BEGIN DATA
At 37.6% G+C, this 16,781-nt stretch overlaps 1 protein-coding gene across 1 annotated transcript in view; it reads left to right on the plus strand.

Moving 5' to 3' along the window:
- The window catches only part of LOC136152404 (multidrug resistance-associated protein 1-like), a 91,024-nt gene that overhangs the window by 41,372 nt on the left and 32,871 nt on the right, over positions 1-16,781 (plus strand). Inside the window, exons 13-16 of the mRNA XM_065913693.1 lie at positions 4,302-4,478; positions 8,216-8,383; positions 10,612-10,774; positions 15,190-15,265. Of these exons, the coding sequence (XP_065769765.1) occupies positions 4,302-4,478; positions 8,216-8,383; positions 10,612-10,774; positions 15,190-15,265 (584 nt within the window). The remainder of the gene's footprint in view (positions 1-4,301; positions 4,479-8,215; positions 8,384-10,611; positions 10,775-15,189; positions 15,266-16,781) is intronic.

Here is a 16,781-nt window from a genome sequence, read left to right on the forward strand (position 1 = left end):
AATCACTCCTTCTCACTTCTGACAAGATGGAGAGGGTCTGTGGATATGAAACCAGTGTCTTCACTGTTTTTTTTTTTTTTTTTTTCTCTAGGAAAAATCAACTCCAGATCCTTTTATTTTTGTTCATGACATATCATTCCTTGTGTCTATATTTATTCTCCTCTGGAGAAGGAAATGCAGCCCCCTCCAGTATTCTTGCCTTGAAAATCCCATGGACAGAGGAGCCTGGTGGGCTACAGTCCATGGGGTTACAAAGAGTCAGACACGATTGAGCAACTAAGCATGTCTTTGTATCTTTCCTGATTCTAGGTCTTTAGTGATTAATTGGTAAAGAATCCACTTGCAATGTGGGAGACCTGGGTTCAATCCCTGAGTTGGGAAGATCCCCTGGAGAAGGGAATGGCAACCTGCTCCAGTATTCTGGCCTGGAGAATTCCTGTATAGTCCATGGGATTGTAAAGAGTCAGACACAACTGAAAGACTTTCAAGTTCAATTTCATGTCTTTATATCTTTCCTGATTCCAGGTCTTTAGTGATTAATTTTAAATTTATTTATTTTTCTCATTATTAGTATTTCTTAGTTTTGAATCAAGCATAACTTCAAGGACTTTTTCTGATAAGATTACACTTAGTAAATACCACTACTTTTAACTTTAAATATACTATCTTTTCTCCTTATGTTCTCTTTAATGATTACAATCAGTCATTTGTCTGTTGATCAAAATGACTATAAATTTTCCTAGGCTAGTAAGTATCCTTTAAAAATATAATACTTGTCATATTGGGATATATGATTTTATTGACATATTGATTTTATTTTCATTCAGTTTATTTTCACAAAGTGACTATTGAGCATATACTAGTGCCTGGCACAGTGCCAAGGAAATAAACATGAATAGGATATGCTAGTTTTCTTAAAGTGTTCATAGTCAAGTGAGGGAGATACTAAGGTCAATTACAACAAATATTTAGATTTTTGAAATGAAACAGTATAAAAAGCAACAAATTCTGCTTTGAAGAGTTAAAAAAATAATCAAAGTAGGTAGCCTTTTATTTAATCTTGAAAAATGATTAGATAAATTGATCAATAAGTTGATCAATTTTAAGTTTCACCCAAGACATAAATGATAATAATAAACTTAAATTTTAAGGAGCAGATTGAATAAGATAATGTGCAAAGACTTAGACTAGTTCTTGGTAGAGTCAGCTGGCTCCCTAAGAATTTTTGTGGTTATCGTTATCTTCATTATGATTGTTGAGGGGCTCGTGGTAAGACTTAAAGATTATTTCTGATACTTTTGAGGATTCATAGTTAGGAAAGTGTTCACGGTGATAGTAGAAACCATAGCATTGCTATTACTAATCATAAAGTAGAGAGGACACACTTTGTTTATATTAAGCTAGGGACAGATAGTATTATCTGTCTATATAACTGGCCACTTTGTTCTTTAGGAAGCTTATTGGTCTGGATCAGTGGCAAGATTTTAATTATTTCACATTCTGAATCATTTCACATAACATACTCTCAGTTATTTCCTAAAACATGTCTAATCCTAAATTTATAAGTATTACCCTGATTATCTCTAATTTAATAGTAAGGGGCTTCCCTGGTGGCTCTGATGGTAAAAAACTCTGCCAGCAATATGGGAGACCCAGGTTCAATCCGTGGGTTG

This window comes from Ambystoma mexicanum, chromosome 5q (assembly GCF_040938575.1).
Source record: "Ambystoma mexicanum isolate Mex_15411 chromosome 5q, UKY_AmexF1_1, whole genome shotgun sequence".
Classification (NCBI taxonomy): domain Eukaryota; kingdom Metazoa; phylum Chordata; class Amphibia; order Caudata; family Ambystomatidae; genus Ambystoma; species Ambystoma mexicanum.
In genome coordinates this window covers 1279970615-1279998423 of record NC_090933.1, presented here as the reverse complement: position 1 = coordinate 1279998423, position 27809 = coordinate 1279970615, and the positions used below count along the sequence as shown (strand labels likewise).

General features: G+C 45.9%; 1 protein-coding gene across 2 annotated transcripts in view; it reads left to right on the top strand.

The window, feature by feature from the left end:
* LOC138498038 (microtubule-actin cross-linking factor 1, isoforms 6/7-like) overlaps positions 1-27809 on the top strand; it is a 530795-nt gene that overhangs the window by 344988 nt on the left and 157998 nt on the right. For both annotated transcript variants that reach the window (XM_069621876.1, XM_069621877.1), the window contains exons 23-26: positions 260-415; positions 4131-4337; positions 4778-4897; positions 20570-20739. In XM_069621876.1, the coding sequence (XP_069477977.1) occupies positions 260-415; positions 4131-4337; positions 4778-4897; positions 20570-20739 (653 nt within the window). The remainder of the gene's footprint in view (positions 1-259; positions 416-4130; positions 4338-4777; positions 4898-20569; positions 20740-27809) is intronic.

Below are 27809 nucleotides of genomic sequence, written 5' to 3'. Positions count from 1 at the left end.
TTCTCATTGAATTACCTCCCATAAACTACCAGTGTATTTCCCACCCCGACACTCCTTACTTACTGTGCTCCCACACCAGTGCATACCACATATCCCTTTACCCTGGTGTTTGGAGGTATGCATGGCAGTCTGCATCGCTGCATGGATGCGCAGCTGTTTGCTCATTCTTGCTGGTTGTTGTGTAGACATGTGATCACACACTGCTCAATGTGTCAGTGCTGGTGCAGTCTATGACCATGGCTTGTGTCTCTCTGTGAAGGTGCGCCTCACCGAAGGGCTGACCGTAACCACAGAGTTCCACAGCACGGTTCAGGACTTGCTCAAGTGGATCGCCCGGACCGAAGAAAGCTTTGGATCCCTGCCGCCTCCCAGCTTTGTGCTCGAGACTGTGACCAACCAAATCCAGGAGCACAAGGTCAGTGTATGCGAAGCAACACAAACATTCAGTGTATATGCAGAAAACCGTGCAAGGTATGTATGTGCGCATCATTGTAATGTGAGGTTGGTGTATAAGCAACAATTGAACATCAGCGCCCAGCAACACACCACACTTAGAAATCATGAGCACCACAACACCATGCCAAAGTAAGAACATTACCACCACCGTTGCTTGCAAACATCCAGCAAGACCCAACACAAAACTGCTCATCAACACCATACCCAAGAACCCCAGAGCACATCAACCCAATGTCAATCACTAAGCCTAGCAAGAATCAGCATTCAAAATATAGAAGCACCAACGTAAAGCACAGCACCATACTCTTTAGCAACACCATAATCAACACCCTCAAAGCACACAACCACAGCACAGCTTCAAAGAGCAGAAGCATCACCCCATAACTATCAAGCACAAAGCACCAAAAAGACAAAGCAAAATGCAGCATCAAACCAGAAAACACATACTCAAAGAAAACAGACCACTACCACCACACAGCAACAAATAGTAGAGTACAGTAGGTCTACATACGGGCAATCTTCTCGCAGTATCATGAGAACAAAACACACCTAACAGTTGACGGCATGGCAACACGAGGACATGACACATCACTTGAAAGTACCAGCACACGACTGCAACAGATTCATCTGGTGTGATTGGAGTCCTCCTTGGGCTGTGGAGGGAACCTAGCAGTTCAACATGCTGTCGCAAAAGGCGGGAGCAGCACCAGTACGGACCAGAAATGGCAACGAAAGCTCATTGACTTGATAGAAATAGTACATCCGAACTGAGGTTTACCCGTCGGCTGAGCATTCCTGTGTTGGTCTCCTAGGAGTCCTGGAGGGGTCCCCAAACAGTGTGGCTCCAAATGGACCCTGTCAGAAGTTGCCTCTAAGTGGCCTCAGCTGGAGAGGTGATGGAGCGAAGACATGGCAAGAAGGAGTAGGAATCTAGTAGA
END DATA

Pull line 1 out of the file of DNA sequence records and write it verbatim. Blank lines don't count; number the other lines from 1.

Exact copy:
At 37.6% G+C, this 16,781-nt stretch overlaps 1 protein-coding gene across 1 annotated transcript in view; it reads left to right on the plus strand.